Electronic Theatre In-depth Review: Naughty Bear: Panic in Paradise

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Electronic Theatre ImageReleased in 2010, the original Naughty Bear was unfairly criticised by many. While it’s true that the experience was a somewhat bug ridden affair it remained a hugely enjoyable high-score romp akin to a Tony Hawk’s Pro Skater videogame, a facet that many impatient gamers overlooked when demanding a more action-orientated affair. And so it’s a welcome surprise that Behaviour has decided to bring a sequel to market, and while it may be limited to digital distribution services this time around, Naughty Bear: Panic in Paradise is not limited in scope.

Following the largely negative reaction to the original outing the development team have seen fit to change the fundamental mechanics of the experience considerably. No longer are player chased by a constant need to string together combo kills – an system which saw the first half of any level involve setting up traps before then Electronic Theatre Imageexecuting them all in swift succession – instead the player is free to pick any single victim and take them down whenever they see fit. Bears will still attempt to get help by escaping in vehicles or getting to a phone (all of which can still be booby trapped) but these are more relaxed asides rather than panic inducing do-or-die combo breakers.

The level design has had a significant overhaul too, with much larger areas playing host to fewer bears, meaning that players can work on taking out a small group at any one time without fear that others will stumble upon them and ruin their carefully orchestrated killing sprees. There’s also a whole host of new interactive items and hidden objects to find. However, as the size of each map is that much larger the levels no longer move through more than one Electronic Theatre Imagebefore completion; a design decision that has both positive and negative effect on the gameplay, and whether you prefer the change or not will only be discovered after a considerable amount of playtime.

Naughty Bear: Panic in Paradise brings many new additions to the formula aside from the revised score system and expanded maps. Loads more weapons and contextual kills are included, as is a brand new grab manoeuvre which allows you to move foes into a preferred position for a kill using environmental objects. The grab also allows you to take bears into the wooded areas where you are camouflaged and steal their outfit, thus offering Naughty a disguise. A nod and a wink to titles such as Metal Gear Solid and Splinter Cell, the bears in Naughty Bear: Panic in Paradise won’t recognise Naughty when in disguise until he starts misbehaving.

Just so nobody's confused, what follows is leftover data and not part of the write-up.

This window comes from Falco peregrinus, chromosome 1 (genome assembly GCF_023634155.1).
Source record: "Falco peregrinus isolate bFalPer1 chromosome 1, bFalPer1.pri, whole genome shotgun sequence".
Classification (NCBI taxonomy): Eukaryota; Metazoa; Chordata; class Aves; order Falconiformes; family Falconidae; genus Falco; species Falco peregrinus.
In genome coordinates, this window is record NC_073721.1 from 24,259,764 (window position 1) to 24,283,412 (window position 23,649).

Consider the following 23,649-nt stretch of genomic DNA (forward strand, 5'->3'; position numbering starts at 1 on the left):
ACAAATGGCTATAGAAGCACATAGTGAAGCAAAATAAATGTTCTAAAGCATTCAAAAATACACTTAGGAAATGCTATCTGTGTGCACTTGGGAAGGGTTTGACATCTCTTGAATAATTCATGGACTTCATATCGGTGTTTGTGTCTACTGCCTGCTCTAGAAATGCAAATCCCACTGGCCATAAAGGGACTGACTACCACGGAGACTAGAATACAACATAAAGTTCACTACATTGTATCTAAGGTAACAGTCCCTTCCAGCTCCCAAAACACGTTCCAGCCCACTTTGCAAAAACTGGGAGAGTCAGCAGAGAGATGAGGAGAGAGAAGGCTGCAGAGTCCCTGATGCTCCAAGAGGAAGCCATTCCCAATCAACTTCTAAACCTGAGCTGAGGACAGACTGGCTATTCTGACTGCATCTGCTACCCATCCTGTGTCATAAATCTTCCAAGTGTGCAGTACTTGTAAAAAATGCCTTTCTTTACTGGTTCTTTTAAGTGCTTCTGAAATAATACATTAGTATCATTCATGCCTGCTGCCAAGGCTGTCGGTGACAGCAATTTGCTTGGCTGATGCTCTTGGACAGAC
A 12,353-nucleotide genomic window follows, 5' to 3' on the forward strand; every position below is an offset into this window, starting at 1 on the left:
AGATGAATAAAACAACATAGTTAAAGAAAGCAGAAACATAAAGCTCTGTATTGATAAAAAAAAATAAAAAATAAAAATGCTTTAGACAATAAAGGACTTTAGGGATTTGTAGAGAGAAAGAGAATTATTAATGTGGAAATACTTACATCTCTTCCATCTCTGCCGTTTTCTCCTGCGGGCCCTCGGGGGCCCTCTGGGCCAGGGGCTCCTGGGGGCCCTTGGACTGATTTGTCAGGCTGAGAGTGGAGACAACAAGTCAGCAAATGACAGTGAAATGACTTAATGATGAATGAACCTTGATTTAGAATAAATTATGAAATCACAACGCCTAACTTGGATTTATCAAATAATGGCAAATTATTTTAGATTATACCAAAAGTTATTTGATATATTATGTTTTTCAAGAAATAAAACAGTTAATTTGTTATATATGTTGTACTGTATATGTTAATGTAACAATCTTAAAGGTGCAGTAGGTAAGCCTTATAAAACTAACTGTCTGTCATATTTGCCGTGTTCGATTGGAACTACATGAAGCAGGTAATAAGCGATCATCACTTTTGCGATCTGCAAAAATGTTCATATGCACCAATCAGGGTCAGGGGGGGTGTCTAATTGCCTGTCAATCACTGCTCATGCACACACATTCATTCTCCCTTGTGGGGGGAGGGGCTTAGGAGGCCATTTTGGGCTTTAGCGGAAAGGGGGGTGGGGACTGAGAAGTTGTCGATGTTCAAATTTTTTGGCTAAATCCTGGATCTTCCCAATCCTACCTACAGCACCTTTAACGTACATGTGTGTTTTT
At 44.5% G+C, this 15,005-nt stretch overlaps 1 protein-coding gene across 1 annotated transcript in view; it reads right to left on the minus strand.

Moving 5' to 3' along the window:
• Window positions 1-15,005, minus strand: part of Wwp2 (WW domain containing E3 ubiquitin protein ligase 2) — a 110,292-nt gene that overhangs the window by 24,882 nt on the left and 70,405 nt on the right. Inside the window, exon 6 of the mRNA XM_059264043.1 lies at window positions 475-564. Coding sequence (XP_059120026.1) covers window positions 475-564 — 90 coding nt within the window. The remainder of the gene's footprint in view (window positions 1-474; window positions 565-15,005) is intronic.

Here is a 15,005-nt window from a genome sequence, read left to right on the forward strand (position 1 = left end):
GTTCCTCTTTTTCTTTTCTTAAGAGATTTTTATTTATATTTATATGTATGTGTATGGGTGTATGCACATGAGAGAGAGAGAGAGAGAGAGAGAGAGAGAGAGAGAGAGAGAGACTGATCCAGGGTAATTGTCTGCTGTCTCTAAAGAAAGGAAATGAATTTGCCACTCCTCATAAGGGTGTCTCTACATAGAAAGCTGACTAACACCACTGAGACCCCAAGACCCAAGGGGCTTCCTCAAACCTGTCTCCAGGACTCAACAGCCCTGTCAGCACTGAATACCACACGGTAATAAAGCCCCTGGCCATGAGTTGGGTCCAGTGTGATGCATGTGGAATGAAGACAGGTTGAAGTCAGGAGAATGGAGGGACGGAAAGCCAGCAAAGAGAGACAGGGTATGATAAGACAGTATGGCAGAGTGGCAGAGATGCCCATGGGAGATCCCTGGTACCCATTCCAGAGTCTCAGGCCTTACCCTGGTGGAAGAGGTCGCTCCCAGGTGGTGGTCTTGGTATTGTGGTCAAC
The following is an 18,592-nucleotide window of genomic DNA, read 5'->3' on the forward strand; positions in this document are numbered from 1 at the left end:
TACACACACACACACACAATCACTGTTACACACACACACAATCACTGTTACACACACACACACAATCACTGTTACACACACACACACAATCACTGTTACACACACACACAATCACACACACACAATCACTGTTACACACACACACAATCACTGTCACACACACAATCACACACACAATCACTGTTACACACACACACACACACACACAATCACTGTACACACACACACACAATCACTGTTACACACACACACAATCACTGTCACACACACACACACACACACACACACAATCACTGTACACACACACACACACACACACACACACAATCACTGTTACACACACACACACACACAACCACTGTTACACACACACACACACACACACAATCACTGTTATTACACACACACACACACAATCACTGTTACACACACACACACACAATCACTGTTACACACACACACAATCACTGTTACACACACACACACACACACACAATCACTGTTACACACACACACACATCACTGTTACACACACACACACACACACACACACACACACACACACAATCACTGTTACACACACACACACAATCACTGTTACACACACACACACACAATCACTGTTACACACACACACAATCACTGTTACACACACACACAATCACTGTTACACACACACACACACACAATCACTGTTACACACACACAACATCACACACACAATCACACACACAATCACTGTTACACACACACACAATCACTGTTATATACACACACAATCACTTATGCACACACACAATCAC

This time around the unlockables aren’t based on a total score system but rather the all-new XP system. Working in a fairly similar fashion, XP is automatically spent on upgrades for NaughtyElectronic Theatre Image (such as health and sprint increases) as well as the typical progression trough the campaign. Players can earn XP with every new weapon kill, but once a weapon has been maxed out they must change to another to continue earning more. In addition players will earn coins for nearly every naughty action which can then be spent on buying new items from the in-game store; thankfully at present there’s no sign of microtransactions weeding their way into Naughty Bear.

Visually Naughty Bear: Panic in Paradise is hardly anything to write home about. It’s an improvement over its predecessor for sure, but to the untrained eye it will be a barely noticeable step forward, especially when bigger budget productions have come on in leaps and bounds in the intervening years between Naughty Bear instalments.Electronic Theatre Image A number of graphical errors do remain, but thankfully much of the bugging hat affects gameplay has been removed; no longer will your high scoring run be cut short by a fall through the floor or a misplaced club that sees you stuck against a wall and slowly beaten to death.

Naughty Bear: Panic in Paradise is a product born or love for the original videogame, ignoring the naysayers and producing an experience that the fans have been craving for. From the amusingly playful title screen to the Achievements/Trophies that are reflective of those offered by the original title, Naughty Bear: Panic in Paradise is the kind of tongue-in-cheek affair that is all too rare on current-generation formats. It’s never going to convince those who belittled the first videogame, but in its own right Naughty Bear: Panic in Paradise is a hugely enjoyable aggressive gameplay experience, and one that is entirely welcome on digital distribution services. So that’s two-out-of-two for Naughty, and Electronic Theatre most certainly hopes he gets a third spin on consoles.

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